NFL’s kickoff fair-catch rule change isn’t a surefire score

USA Today

May 23, 2023

For every action, there’s a reaction. That theme is clearly attached to the new, college-like rule that NFL owners adopted on Tuesday that allows for a fair catch on kickoffs.
If you’ve followed the patterns in recent years – after CTE became part of the football lexicon and since the NFL was hammered a billion ways in the class-action lawsuit that alleged negligence by the league in dealing with concussion risks – it is hardly a surprise that it has come to this.
In lieu of completely removing kickoffs from the game, it’s another rule in the name of safety.
Kickoffs, after all, are the type of play that results in the highest rate of concussions. And the numbers, according to league data, have trended upward the past two years.
“We can’t stand by and do nothing,” said Jeff Miller, whose domain as an NFL executive vice president includes oversight of health and safety initiatives.
Miller, mindful of legal context, was brutally honest in expressing the motivation for the new rule – adopted for a one-year trial – that will set up the receiving team at the 25-yard line following a fair catch on a kickoff.
Last season, there were 20 concussions league-wide suffered during kickoffs, according to the NFL. Earlier this year, Troy Vincent, the NFL’s executive vice president for game operations, said that 10 of the concussions occurred as players made tackles, and the other 10 came while making blocks. So, as you might expect with high-speed collisions, the fallout happens both ways.
With the new rule, Miller maintained that the league’s modeling projects that the concussion rate on kickoffs will drop 15%. He also said that the number of kickoffs returned is projected to drop from 38% to 31%.
So, call the new rule a noble cause. But the cause may not produce the desired effect.
Beware of unintended consequences that could add to injury risks. As sure as the measure was passed by team owners, you can believe there are kickers and special teams coaches across the league – who are largely opposed to the rule change – working to create an advantage that might offset safety initiatives.
And with that, an invitation for more of the chaos on kickoff returns that the rules-makers want to decrease.
The increased rate of concussions on kickoffs could be traced, at least in part, to kickers floating the football in the air to allow coverers more time to attack returners. Theoretically, the new rule would reduce the high-speed collisions in those circumstances…but perhaps not if the fair-catch isn’t called early in the kickoff. It’s also apparent that the skill level of kickers and the speed of coverers is much more advanced on the pro level than in the college game. So, the art of kickoff coverage may include the task of trying to harass returners to mishandle a kick they are trying to fair-catch.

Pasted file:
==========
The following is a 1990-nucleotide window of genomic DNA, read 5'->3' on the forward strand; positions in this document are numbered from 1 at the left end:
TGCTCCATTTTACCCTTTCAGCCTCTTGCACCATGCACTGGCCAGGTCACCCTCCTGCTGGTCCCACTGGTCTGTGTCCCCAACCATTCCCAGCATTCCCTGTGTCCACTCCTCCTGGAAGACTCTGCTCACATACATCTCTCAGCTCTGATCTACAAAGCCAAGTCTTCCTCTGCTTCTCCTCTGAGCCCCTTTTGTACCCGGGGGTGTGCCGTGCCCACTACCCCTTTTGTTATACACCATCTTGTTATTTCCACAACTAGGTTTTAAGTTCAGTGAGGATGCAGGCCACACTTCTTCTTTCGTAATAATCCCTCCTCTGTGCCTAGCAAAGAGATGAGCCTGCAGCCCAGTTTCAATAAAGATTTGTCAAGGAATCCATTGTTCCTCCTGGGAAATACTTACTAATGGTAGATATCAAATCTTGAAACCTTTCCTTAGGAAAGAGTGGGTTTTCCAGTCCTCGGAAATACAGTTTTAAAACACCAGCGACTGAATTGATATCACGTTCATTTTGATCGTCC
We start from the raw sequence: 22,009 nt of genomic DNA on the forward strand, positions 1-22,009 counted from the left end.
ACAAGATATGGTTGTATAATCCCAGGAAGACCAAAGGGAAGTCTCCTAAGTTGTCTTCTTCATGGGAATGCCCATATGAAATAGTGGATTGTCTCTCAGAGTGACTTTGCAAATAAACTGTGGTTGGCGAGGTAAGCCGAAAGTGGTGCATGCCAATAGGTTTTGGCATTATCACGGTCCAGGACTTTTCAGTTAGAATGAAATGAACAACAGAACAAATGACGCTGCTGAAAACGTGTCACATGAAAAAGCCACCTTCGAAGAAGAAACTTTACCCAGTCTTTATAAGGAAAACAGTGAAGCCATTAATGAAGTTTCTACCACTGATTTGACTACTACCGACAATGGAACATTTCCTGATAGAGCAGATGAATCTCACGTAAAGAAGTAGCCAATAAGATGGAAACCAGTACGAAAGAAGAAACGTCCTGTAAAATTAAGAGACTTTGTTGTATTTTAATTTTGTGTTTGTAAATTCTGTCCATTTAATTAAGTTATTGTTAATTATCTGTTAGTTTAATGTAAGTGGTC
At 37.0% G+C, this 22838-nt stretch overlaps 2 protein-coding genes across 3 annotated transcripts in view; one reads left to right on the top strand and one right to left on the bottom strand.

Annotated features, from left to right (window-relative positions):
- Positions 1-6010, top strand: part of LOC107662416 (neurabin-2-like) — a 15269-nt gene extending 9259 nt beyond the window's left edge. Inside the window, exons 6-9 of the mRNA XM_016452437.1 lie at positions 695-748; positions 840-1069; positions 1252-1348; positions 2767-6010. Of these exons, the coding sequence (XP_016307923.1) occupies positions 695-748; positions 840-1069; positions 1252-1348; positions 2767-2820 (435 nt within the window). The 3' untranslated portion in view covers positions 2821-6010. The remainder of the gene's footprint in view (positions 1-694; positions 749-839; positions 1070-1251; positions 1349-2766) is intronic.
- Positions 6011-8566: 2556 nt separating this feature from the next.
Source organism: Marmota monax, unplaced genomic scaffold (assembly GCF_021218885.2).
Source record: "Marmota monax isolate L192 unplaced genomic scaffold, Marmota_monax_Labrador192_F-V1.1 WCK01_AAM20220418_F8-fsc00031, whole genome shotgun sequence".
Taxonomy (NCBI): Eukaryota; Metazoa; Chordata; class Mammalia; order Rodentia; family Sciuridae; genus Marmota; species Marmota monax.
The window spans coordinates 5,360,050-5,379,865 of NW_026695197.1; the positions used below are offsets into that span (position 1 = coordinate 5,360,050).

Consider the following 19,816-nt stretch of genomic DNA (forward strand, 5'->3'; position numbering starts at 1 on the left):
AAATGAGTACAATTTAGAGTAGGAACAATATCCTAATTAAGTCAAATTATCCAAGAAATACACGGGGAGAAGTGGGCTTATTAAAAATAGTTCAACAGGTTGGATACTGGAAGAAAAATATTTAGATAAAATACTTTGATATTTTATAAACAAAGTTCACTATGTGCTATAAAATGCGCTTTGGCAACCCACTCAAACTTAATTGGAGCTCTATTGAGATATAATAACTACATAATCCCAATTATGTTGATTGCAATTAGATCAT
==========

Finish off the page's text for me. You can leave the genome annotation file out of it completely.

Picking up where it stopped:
There’s also the chance of more squib kicks, which lends to more high-speed collisions and chaos. Rich McKay, chairman of the league’s competition committee, pointed to a decrease in squib kicks on the college level – 2.9% of kicks were squibbed before the fair catch rule was implemented on the college level in 2018, 1.8% afterward – as an expectation of what could happen on the NFL level.
McKay, the Atlanta Falcons president, downplayed the sentiment from coaches who despise the rule.
“Change always means you have to look at things differently,” McKay said. “I get that. But in our case, we’re going to be driven by the health and safety data. And that’s what’s going to inform us as far as making rules proposals.”
Still, coaches have suggested other measures that might have better promoted safety relative to the fair-catch rule. Among them:
• Lowering the kicking tee, which would decrease the trajectory on kickoffs.
• Moving the spot of the kickoff back to the 30-yard line, as was the case for 20 years before it was moved to the 35-yard line in 2010.   
McKay knows that this hardly the finish line when it comes to kickoffs. It will help to have an open mind, which might involve embracing some of the suggestions from coaches.
In the meantime, the one-year trial could underscore more patterns and ignite more debate.
Are we headed to a game without kickoffs? In recent years, that question has grown in significance. As it stands now, the kickoff remains, and McKay – speaking for himself and not his committee – wants it to stay that way. That could mean borrowing from the spring leagues, the XFL or USFL, to adopt tweaks such as positioning the kickoff and return teams closer, and further downfield, to lessen collisions after the ball is kicked off.
“There’s something to that,” McKay said. “We’ve got to understand what the implications are. But If we can make a more competitive play out of a play that’s becoming more ceremonial, we should always do that.”
The bottom-line objective, McKay contended, is this: “You don’t want this play out of the game.”
Now just make it safer.

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